Wednesday, December 5, 2012/
Imagine if you could find out the truth, warts and all, of what it was like to work at a business before you applied to a position there.
That’s the premise that spurred Michael Larsen to create InsideTrak , a jobs site with a twist – former employees can comment on their experiences at a listed business to provide an insider’s insight to jobseekers.
In two months, Larsen’s site has amassed 40,000 job listings and 4,000 reviews. InsideTrak is set for an official launch in the New Year.
Larsen, an Australian who is based in Boston in the US, speaks to StartupSmart about how he’s looking to shake up the traditional jobs boards.
What problem does this business solve, exactly?
A core problem that’s been around for a long time is that people don’t really know what it’s like to work somewhere until they actually join a business.
They can ask friends or go on Facebook, but getting an authentic insight is hard. I came up with the idea for InsideTrak earlier this year – I thought it could be a natural extension of what TripAdvisor does but in a different area.
It’s good for jobseekers but it’s also good for employers, as it helps reduce turnover and helps them get staff who are knowledgeable about their company.
You were at Monster in the US, weren’t you? Bit of a risk moving to a start-up, isn’t it?
Yes. I left Monster in August to work on this full time ahead of our launch next month.
Monster has done very well in its area but we are seeing a shift in the whole recruitment model from a monologue to a dialogue. It’s as big a shift as seeing job ads going from print to online.
Jobseekers now have more power than ever and I think InsideTrak is a good reflection of where the market is moving to.
How has the start-up process been?
The biggest hurdle has been to aggregate job listings from different platforms. We send robots to crawl across different sites to provide links for our site.
We’ve partnered with a development house in Ukraine, which has the job of building the job source software and handling the features of the system.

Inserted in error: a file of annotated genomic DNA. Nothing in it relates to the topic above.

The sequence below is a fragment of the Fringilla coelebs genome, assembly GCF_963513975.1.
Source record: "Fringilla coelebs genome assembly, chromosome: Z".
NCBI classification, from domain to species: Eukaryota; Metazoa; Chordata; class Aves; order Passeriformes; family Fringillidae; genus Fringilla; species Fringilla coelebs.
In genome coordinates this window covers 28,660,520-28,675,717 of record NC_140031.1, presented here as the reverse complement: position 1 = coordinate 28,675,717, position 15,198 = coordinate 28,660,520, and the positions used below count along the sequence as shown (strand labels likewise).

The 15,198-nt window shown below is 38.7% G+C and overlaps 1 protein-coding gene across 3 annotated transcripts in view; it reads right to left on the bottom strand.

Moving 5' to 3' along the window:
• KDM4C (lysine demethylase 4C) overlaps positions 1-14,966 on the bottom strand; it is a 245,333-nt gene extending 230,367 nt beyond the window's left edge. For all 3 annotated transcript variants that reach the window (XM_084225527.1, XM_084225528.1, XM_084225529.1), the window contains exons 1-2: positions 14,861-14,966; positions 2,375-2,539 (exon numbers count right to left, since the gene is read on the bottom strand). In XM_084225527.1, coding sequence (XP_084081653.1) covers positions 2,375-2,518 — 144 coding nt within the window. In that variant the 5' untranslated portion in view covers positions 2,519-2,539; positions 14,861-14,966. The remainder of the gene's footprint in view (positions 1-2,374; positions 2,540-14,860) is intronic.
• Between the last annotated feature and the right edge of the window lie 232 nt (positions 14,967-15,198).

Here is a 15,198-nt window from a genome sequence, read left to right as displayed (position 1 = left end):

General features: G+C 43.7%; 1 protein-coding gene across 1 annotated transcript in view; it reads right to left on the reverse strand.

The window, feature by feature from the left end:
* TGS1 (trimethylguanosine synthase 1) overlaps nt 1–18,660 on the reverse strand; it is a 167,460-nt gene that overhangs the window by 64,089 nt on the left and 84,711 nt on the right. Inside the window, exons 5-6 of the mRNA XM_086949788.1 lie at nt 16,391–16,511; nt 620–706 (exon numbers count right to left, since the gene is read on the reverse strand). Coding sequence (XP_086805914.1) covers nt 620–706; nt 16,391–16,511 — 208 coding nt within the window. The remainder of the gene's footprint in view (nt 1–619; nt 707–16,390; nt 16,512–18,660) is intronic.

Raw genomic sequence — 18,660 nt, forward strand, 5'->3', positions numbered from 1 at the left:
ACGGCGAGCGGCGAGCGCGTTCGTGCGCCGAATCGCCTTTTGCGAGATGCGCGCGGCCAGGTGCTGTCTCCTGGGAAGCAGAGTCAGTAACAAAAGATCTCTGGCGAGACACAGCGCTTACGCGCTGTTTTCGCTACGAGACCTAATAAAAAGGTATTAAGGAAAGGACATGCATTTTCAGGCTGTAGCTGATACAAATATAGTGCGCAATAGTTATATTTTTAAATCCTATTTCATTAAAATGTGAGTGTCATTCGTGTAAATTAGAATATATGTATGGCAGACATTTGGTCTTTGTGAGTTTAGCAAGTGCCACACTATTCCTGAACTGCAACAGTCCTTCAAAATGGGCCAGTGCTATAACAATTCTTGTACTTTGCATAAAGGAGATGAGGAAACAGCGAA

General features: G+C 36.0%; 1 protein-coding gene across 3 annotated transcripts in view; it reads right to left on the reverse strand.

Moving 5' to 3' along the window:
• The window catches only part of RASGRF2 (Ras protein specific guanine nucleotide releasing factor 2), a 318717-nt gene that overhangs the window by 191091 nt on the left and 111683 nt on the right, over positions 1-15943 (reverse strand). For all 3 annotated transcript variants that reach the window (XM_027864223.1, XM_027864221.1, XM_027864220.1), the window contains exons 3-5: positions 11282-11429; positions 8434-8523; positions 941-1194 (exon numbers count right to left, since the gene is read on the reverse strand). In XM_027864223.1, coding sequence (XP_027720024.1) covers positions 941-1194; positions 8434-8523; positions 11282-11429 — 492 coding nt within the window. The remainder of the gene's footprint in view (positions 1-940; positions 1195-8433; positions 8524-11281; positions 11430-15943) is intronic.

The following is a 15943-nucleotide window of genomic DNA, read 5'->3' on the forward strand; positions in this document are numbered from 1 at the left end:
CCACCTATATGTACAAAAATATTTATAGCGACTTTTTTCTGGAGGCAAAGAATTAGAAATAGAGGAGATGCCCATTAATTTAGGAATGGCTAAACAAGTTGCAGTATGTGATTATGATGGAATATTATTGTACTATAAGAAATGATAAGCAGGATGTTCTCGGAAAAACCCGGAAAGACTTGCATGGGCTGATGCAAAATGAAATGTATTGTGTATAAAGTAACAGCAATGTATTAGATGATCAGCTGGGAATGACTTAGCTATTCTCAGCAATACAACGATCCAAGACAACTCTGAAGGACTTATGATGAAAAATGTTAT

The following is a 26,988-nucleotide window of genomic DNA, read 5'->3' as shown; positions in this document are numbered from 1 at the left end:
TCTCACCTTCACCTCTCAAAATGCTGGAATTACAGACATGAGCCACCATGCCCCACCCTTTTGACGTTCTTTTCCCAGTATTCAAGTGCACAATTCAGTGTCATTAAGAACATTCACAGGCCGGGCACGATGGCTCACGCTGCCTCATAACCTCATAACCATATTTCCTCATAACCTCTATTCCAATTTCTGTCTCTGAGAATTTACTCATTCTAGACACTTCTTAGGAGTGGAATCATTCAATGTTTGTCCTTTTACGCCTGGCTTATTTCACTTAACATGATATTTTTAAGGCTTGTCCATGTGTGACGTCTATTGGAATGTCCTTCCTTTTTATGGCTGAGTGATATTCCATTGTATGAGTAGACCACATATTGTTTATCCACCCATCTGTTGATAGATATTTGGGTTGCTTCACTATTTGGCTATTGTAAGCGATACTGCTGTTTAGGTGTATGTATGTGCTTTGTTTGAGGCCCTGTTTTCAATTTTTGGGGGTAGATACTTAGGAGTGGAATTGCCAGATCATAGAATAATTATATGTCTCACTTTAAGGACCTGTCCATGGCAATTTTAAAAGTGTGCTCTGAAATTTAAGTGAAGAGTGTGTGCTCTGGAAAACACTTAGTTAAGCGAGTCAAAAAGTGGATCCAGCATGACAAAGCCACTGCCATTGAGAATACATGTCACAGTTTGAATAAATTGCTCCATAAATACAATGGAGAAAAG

In terms of revenue, we have cost per click advertising. It’s free to have your jobs on the site, but if there are, say 300 nursing jobs on the site, you can pay to have your own nursing job ad promoted. It’s a bit like Google Adwords.
It was a smooth process leaving Monster and then getting a couple of angel investors. It’s fair to say we’re in bootstrapping mode now, ahead of raising a more formal level of funding next year.
There’s six people working on the site and we are completely virtual. I’m in Boston, I’ve got a guy in Pakistan and there’s someone else in Sydney. We’ve never been in the same room yet!
How have you got around that?
It’s been a challenge for sure, but you have to build a trust base to ensure everything runs smoothly. The tyranny of distance can be a problem when you want something done quickly, but it also means that someone is always working on the business at any point during the day.
We basically use Skype a lot for project management.
How did you get angels to invest in a concept before its launch?
I pitched the concept as an extension of TripAdvisor, which everyone knows and understands. They could see that this model could work well in other areas.
If you look at the market in Australia, it’s dominated by the traditional job boards – Seek has 70% of the market. Launching something that is unique and can disrupt the market is attractive to investors.
In the US, there’s a site called Glassdoor.com that, it’s fair to say, pioneered this model, but they do it a bit differently to us. They scrape jobs form anywhere, such as large job boards, where we only use jobs directly from recruiters or employers.
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